From Friday, October 31, 2008 and from the same Vimeo account holder, an incredible Jeff Chang hosted panel discussion with a consummate group of pioneers from the cornerstones of the culture; Joe Conzo, Roxanne Shanté, Popmaster Fabel, Disco Wiz, Pebblee-Poo, Tony Tone, Grandwizard Theodore, Grandmaster Caz & Afrika Bambaataa alongside Born In The Bronx author Johan Kugelberg. As Chang explains during the intro, this is history.

London Posse Live in Dublin [1986] & more Deejay Mek treats…

Irelands 5 times DJ Championship winner Deejay Mek needs no intro to those that knows, he’s a monster behind the decks and relentless in his ability to nod heads on the regular. As well as being one of the finest scratch DJs still doin it live, he has 2 brand new mixes available to download, and as you can see, has the vintage Hip-Hop video collection on lock

As a close associate of the London Posse, Mek has the footage to make any UK Hip-Hop fanatic loose the plot/ their Burlington socks. The video above is a 5 minute clip of a lascivious Bionic [Jeff] and Sipho from London Posse on an old Dublin based magazine show called Megamix

As well as a brief interview with the presenter where they discuss the difference between Jamaican and American rap-singin , they drop a few tasty rhymes, Sipho rocks the Dallas theme a la ‘My Beatbox Reggae Style’ and the keener ones amongst you will notice that stand-up comedian Sean Hughes makes an appearance towards the end…

Deejay Mek – Hip-Hop Mix –  http://www.megaupload.com/?d=LFO0HX4R

Deejay Mek – Funk & Boogie Mix – http://www.megaupload.com/?d=12O5VD9K

Tracklisting for the mixes over at Meks Mixcloud page, and more info on London Posse here

Boogie Down Productions – Live at the Town & Country Club, London July 13th 1989

Re-up of an old post from July last year, as the audio has been upped to YT…

As well as puttin you lot up on the latest greatest in Rap singers and the usual nonsense, more and more of you are contacting us requestin the rarities from the HOTASBALLS Rap radio archives, for the few that say please, i’ve culled this wee number.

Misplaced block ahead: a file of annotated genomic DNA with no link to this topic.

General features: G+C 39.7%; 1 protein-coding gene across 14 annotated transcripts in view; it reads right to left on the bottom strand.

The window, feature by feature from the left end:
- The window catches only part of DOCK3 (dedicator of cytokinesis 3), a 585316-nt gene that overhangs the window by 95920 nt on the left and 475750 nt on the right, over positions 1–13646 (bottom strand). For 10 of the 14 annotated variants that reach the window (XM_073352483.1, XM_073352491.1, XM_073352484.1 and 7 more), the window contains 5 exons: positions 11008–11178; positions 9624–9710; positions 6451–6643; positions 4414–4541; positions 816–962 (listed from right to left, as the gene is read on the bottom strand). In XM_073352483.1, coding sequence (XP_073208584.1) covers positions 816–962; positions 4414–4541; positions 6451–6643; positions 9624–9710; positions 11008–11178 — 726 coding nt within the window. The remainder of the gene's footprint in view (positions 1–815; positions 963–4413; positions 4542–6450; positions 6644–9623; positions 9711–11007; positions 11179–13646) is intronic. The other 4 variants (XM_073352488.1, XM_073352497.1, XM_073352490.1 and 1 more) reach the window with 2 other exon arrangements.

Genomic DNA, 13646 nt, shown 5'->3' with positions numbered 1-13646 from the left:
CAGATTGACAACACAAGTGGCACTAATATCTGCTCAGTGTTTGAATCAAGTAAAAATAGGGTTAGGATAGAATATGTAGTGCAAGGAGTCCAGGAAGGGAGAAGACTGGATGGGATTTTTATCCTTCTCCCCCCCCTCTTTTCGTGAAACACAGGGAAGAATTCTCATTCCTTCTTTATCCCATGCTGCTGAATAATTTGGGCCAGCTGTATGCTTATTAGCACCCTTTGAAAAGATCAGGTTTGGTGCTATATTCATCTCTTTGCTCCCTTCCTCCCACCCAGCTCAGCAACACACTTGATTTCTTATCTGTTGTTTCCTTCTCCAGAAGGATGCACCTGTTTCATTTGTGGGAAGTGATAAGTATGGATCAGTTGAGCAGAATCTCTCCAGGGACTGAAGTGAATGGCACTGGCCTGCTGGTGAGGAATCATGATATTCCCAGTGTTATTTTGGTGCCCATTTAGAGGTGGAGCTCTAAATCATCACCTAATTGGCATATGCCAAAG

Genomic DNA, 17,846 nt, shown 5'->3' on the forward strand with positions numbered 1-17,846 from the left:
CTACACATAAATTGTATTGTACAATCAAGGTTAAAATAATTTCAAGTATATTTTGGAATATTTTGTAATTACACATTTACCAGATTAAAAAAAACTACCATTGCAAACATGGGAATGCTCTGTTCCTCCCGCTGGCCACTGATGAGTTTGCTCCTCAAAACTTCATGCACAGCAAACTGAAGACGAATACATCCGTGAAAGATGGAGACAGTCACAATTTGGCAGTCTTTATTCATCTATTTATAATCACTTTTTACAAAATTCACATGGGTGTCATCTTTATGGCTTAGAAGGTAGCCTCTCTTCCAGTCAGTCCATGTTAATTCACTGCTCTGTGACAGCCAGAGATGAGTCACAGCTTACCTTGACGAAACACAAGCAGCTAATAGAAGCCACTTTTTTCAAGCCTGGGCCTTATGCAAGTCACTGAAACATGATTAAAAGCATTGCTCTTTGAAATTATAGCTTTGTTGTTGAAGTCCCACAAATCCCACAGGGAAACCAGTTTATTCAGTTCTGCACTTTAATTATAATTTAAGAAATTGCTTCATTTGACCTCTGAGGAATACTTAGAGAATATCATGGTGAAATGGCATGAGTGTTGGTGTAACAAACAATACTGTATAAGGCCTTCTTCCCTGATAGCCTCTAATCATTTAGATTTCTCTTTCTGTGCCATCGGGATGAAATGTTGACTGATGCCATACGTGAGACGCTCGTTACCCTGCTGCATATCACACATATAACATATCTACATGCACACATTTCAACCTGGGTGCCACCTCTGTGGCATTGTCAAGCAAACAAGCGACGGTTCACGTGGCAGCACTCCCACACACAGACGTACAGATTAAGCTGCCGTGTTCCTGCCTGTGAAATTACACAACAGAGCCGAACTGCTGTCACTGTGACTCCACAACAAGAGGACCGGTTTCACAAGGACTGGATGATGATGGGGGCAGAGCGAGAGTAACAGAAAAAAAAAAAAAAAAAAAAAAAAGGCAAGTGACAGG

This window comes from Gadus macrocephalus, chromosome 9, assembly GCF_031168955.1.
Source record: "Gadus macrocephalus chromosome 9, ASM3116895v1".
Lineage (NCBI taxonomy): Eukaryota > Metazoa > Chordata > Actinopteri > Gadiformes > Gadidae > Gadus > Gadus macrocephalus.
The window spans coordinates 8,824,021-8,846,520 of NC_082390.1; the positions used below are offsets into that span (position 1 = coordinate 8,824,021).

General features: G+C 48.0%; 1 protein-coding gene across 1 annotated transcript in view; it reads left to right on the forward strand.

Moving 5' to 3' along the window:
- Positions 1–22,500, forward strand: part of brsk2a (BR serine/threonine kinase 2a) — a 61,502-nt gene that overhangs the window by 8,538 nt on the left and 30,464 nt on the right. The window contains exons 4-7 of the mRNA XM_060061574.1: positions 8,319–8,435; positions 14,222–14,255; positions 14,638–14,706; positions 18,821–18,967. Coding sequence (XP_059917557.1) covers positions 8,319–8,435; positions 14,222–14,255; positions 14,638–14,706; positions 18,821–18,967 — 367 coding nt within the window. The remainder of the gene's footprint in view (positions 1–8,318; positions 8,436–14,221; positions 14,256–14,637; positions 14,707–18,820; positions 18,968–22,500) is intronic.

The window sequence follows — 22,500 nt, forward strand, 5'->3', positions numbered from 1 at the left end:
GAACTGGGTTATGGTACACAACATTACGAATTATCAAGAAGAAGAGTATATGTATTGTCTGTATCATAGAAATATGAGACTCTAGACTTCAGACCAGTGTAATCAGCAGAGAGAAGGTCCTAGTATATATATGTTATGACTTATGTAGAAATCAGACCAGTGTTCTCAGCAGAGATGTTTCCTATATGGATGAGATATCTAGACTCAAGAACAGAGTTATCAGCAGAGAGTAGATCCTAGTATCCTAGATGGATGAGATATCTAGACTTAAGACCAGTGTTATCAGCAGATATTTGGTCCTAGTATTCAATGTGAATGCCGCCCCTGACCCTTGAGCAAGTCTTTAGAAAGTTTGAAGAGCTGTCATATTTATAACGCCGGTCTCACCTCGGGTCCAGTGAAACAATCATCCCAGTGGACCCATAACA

It’s 4 live cuts broadcast the night after the show above by Tim Westwood on the Capital Rap Show on Capital Radio.

http://www.mediafire.com/?jmgd50jntjn

Still Number One
Criminal Minded
My Philosophy
P is Free [Reggae Version Excursion]

The show was at the Town and Country Club, as opposed to whatever corporate branded trench-foot ridden hole its known as today. The T&C Club was THE venue of choice during the late Eighties for Hip-Hop [and even Go-Go] outfits playing to a larger crowd than the usual pokey sweat-soaked low-ceiling spots in London town [The Trouble Funk show that was featured on the Say What! alblum on Island back in 86 is a perfect example of the raw excitement that ensued under the T&C roof].

This show, was THE best Rap performance I have ever witnessed in the flesh, without question, and i’ve seen a few in my time let me tell ye. It wasnt because I was bouncing up and down like some lanky lunatic, rhymin along with almost every other lyric with my mates, or spiritedly throwing bows down the front, but simply because KRS had already honed his skills and created a persona for himself as the number one performance Rapper at the time, and let’s face it, not many have come close to perfecting his presence or delivery on-stage since. The clarity of virtually every rhyme was as clear as crystal that night, his phonetics were unfuckwitable, that may sound standard, but think of how many shows youve been to and that hasnt been the case.

As outta-towners attending gigs in London, the inevitable radio shows that came with travelling to the mainland from Ireland were as important to document as anything else we were at. By any means we’d record the Westwood shows, or Max n Dave or Dave Pearce or even Delroy Briscoe on Sky Community Radio, whoever was playing Rap at that moment in London, I wanted to be able to hear it at home, back in sunny Belfast. One of my best mates Andy even bought a portable radio/ tape deck in NY on one trip, just to catalog the Stretch & Bobb late night sessions on WKCR. We’d get off on the trips to 4 Star General, hangin out with and after a while, snappin on George, in his Gucci loafers and shitty nylon grey socks, we”d stock up on vinyl at Groove and head to all the Hip-Hop spots of choice at the time but the radio shows were imperishable and evidently lasting, so we’d do anything to tape em.

This show was broadcast on the Friday night, the evening after the gig, that’s a pretty impressive turnaround even by todays standards. Me and my muckers were ecstatic as we tuned to 95.8, nodding our heads to the show that we were all at just the night before, but the element that has made it an even longer lasting memory was listening to it on a roof-top across the bloody road from the venue, in North London, with it’s high Irish population. Shouts to Robin and Robins brother who let us hang out on the roof hurling abuse, amongst other things, at passers-by below til the wee hours.

The same live session from the Thursday night was also used for three cuts on the LIVE HARDCORE WORLDWIDE alblum, none of the tracks I have upped today were on that release so this is probably the first time these wee numbers has surfaced from this gig.

If you want more of this kind of thing, leave comments and you never know what might appear next, by just ripping the shit and runnin, youll never know what else could be round the corner. Enjoy.